Wednesday, August 25, 2010
Superior Court Judge Eudon Ferrell Retiring Next Month
By a MetNews Staff Writer
Los Angeles Superior Court Judge Eudon “Don” Ferrell is retiring next month, the MetNews learned yesterday.
A court spokesperson confirmed that Ferrell, who is currently on vacation but is due to return for a few days before his retirement becomes official, will leave office Sept. 16, his 70th birthday.
Ferrell, a native of Alabama who grew up in Arizona, was appointed to the now-defunct Inglewood Municipal Court by then-Gov. Pete Wilson on June 12, 1996. He was elevated to the Superior Court through unification in January 2000.
His retirement will end a public service career of nearly five decades.
Ferrell served three years in the military before joining the Los Angeles Police Department in 1962. He rose to the rank of lieutenant before retiring in 1983.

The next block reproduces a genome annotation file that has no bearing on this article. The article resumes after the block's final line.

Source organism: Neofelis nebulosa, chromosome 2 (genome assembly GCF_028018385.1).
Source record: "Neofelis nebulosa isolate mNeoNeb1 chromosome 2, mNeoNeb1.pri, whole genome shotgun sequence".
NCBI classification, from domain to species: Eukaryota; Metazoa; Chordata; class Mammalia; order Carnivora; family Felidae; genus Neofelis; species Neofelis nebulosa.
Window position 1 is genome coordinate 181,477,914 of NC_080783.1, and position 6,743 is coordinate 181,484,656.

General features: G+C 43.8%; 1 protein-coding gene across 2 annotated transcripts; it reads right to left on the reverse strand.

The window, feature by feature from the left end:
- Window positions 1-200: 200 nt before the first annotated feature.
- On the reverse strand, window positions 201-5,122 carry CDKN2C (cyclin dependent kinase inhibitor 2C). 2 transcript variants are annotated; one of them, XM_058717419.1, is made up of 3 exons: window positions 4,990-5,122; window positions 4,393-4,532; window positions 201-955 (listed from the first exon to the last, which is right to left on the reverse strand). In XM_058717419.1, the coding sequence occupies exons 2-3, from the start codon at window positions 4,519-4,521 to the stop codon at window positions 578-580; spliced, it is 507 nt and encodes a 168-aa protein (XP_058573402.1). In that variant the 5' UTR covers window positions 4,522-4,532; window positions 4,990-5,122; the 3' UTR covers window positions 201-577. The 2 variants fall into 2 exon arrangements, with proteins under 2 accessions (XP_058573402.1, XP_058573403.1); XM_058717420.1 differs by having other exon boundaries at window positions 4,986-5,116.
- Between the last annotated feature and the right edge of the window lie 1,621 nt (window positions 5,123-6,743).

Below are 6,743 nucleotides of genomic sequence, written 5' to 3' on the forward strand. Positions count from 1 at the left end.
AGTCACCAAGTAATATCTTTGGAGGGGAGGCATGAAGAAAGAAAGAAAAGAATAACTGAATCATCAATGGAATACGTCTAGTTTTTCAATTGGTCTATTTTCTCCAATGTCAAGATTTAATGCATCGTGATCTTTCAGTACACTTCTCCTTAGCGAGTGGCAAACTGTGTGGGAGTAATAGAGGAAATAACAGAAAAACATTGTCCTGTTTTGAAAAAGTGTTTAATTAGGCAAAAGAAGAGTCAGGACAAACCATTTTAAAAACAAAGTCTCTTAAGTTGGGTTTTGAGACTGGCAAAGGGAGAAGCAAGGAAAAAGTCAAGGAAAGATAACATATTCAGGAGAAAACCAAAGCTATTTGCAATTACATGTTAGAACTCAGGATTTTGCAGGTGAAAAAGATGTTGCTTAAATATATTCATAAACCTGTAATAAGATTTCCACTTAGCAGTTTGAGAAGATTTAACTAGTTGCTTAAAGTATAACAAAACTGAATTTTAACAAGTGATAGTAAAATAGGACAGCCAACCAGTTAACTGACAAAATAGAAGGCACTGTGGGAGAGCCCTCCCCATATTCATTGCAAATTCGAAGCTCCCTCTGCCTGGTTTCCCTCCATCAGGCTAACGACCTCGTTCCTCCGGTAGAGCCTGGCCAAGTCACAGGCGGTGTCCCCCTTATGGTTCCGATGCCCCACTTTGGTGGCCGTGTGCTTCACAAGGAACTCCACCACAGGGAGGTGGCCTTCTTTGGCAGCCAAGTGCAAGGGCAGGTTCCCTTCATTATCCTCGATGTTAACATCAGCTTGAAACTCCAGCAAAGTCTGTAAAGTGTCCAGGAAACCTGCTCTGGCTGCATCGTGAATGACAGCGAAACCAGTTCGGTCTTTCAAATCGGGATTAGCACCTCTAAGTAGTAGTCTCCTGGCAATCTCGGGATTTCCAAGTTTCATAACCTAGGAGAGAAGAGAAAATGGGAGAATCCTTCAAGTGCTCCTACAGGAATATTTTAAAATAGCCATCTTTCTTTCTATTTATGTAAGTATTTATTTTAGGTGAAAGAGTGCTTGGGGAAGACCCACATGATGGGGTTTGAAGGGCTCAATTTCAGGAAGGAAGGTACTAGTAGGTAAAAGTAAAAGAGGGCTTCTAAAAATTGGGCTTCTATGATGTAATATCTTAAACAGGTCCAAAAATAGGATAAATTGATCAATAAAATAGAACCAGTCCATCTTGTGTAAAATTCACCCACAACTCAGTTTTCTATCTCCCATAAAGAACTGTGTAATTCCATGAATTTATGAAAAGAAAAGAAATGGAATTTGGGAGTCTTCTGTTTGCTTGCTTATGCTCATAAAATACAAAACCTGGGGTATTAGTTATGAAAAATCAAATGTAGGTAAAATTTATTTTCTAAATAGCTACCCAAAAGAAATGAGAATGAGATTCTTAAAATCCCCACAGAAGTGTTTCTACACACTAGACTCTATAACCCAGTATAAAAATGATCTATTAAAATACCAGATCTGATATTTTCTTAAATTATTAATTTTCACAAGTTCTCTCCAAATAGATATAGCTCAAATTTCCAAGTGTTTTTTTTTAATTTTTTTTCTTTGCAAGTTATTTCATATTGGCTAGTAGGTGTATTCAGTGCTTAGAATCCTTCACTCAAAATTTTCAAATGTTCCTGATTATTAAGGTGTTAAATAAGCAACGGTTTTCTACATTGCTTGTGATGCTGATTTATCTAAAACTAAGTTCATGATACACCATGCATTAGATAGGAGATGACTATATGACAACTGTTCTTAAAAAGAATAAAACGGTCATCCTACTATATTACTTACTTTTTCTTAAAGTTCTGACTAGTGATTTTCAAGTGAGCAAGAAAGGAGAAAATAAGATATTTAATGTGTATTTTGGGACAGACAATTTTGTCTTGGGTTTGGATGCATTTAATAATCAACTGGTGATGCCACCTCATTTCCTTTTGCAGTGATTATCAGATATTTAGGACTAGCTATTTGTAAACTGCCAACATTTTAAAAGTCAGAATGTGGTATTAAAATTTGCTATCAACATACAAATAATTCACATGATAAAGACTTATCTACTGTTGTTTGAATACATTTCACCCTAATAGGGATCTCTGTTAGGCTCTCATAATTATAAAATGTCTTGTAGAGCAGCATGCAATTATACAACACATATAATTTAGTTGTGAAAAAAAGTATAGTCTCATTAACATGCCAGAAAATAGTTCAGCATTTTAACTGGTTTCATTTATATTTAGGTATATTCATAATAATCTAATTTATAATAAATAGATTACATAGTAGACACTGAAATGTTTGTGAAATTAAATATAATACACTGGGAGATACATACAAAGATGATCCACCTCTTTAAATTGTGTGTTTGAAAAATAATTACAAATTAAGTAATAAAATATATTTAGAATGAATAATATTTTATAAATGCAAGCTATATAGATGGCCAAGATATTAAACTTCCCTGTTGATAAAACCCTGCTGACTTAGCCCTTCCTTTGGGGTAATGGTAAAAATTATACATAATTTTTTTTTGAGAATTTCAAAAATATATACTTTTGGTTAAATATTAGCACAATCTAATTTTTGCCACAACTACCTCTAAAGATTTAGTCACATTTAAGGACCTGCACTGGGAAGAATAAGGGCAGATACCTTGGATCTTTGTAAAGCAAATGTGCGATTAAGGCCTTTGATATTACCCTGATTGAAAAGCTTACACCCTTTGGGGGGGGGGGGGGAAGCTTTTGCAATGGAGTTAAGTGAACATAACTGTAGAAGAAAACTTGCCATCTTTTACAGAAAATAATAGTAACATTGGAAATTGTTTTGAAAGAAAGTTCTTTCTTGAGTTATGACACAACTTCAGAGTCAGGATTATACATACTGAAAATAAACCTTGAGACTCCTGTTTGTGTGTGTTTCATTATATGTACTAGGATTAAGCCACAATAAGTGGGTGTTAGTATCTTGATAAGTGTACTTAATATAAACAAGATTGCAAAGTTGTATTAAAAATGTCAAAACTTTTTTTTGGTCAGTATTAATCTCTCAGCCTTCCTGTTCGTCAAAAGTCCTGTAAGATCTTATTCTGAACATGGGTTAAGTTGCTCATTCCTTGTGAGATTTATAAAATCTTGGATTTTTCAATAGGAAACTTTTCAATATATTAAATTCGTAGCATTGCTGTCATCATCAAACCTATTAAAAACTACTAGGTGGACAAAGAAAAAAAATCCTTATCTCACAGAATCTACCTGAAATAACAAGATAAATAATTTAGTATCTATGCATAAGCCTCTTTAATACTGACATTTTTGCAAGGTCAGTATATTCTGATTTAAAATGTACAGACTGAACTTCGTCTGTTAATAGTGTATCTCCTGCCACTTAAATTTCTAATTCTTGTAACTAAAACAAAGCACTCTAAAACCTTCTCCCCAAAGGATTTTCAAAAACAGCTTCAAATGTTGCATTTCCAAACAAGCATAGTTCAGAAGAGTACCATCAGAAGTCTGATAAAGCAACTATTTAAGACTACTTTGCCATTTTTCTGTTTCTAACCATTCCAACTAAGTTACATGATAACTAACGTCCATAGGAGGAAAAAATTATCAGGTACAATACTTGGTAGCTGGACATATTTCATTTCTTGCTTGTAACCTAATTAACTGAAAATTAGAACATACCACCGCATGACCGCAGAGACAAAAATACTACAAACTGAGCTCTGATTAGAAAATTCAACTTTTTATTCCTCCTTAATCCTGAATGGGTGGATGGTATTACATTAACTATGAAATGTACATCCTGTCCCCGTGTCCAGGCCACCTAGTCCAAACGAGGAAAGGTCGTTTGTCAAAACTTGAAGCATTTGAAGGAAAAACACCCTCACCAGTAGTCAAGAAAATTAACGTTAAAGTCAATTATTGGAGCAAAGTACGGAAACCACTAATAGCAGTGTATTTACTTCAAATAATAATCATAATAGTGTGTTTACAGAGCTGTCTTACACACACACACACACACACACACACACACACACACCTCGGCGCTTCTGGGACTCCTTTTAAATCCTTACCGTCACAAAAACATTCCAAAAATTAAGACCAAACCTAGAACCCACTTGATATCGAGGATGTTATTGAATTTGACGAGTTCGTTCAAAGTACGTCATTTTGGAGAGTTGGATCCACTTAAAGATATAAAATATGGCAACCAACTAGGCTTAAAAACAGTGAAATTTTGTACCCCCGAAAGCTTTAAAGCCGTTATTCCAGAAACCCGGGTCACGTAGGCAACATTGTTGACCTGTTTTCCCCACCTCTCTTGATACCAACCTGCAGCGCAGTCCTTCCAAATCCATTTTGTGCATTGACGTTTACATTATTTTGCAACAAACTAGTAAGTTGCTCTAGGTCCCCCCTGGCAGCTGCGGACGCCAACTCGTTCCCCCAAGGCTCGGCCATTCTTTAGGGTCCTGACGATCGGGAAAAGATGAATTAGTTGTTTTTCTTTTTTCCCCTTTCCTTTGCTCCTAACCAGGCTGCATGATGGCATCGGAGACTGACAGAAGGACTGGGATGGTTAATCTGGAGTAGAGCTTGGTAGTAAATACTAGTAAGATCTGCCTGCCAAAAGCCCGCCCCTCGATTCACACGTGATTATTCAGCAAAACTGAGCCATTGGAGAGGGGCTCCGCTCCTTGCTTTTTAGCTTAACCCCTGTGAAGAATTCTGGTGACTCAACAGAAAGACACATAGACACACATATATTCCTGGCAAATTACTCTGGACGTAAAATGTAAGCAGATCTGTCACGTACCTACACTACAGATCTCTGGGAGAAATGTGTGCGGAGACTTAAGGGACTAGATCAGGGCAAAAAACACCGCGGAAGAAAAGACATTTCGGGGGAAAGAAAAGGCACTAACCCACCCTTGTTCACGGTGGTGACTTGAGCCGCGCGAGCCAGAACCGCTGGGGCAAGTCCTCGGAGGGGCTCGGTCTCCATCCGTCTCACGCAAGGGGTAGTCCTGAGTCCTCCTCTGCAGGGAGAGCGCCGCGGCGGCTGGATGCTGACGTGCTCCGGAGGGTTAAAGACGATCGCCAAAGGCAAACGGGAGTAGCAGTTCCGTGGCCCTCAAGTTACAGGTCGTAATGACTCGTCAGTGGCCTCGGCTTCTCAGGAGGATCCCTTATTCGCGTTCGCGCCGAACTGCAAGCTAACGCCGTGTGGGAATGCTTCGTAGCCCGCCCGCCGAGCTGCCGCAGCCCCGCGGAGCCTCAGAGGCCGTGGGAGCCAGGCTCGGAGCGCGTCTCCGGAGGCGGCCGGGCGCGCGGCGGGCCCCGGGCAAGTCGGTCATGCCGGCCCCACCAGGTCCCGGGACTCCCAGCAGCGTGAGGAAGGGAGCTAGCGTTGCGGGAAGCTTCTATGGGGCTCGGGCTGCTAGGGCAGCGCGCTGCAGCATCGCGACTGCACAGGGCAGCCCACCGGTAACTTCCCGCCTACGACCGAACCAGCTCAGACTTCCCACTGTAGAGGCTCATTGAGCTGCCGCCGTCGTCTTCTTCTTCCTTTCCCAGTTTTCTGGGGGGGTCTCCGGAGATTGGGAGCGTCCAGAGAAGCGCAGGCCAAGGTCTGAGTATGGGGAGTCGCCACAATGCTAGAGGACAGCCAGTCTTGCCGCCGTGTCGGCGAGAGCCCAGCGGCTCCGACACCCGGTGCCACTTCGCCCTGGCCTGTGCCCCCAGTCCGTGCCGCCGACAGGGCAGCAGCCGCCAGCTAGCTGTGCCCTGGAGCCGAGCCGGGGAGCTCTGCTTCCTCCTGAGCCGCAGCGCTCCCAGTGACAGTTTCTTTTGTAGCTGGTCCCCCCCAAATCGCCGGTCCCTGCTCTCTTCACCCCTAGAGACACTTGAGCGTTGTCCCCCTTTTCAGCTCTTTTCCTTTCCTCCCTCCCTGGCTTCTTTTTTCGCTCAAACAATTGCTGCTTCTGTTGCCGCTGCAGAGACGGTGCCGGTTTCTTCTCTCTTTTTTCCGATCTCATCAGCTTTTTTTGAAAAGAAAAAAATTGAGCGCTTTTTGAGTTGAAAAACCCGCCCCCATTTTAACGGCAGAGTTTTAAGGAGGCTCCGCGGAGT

He attended Whittier College School of Law while still with the LAPD and graduated in 1974.
He became a Los Angeles deputy city attorney when he left the LAPD and eventually became supervising assistant in the Pension Section, serving until his appointment to the bench. He was also a Los Angeles County Bar Association trustee and a member of the National Bar Association, California Association of Black Lawyers and the Black Women Lawyers of Los Angeles.
He became a trustee of the John M. Langston Bar Association early in his career and served as president of the association in 1993.
Judge John Meigs said he would be sorry to see his longtime friend, whom he met through the Langston Bar Association when both were relatively new lawyers, leave the bench.
“It’s been my pleasure to serve with him for the past 14 years,” Meigs told the MetNews, noting that he was presiding judge of the Inglewood court in 1996 and swore Ferrell in.
“I’ve tried to get him to postpone” retirement, but Ferrell thought it was time for a break, Meigs explained, although he is hoping Ferrell will eventually agree to serve on assignment.
“He has always been one who gives freely of his time, going to speak to community organizations,” Meigs noted. “Whenever student groups tour the courthouse, he takes them into chambers and talks to them about life decisions....He’s an asset not only to the bench but to the community.”
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